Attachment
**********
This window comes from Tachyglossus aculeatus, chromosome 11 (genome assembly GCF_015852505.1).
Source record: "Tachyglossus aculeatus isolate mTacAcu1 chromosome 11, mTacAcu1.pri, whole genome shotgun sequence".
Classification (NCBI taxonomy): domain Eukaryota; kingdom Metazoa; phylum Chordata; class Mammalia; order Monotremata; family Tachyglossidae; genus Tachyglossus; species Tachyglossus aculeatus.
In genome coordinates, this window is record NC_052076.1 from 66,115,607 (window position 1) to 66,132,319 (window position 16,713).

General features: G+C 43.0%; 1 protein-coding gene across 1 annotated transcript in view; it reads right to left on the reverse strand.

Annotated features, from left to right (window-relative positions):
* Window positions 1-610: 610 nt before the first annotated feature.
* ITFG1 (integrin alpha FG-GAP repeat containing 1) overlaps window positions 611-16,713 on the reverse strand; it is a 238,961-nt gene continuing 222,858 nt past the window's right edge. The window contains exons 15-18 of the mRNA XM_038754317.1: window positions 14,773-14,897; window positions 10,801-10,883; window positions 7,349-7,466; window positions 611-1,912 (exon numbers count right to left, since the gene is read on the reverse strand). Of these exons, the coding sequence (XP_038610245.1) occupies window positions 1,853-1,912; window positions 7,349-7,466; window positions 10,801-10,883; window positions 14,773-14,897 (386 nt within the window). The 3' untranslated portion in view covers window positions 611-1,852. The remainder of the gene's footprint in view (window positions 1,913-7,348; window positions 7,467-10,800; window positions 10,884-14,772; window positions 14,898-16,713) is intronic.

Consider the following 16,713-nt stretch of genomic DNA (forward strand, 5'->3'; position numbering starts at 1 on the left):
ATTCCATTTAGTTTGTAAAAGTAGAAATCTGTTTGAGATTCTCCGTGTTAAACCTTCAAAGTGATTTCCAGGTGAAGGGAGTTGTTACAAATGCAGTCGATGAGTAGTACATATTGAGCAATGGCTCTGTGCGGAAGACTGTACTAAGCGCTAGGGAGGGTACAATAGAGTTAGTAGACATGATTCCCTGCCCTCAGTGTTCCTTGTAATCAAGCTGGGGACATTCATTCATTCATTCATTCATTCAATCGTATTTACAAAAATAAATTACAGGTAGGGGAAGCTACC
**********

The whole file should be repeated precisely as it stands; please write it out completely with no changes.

This window comes from Tachyglossus aculeatus, chromosome 11 (genome assembly GCF_015852505.1).
Source record: "Tachyglossus aculeatus isolate mTacAcu1 chromosome 11, mTacAcu1.pri, whole genome shotgun sequence".
Classification (NCBI taxonomy): domain Eukaryota; kingdom Metazoa; phylum Chordata; class Mammalia; order Monotremata; family Tachyglossidae; genus Tachyglossus; species Tachyglossus aculeatus.
In genome coordinates, this window is record NC_052076.1 from 66,115,607 (window position 1) to 66,132,319 (window position 16,713).

General features: G+C 43.0%; 1 protein-coding gene across 1 annotated transcript in view; it reads right to left on the reverse strand.

Annotated features, from left to right (window-relative positions):
* Window positions 1-610: 610 nt before the first annotated feature.
* ITFG1 (integrin alpha FG-GAP repeat containing 1) overlaps window positions 611-16,713 on the reverse strand; it is a 238,961-nt gene continuing 222,858 nt past the window's right edge. The window contains exons 15-18 of the mRNA XM_038754317.1: window positions 14,773-14,897; window positions 10,801-10,883; window positions 7,349-7,466; window positions 611-1,912 (exon numbers count right to left, since the gene is read on the reverse strand). Of these exons, the coding sequence (XP_038610245.1) occupies window positions 1,853-1,912; window positions 7,349-7,466; window positions 10,801-10,883; window positions 14,773-14,897 (386 nt within the window). The 3' untranslated portion in view covers window positions 611-1,852. The remainder of the gene's footprint in view (window positions 1,913-7,348; window positions 7,467-10,800; window positions 10,884-14,772; window positions 14,898-16,713) is intronic.

Consider the following 16,713-nt stretch of genomic DNA (forward strand, 5'->3'; position numbering starts at 1 on the left):
ATTCCATTTAGTTTGTAAAAGTAGAAATCTGTTTGAGATTCTCCGTGTTAAACCTTCAAAGTGATTTCCAGGTGAAGGGAGTTGTTACAAATGCAGTCGATGAGTAGTACATATTGAGCAATGGCTCTGTGCGGAAGACTGTACTAAGCGCTAGGGAGGGTACAATAGAGTTAGTAGACATGATTCCCTGCCCTCAGTGTTCCTTGTAATCAAGCTGGGGACATTCATTCATTCATTCATTCATTCAATCGTATTTACAAAAATAAATTACAGGTAGGGGAAGCTACC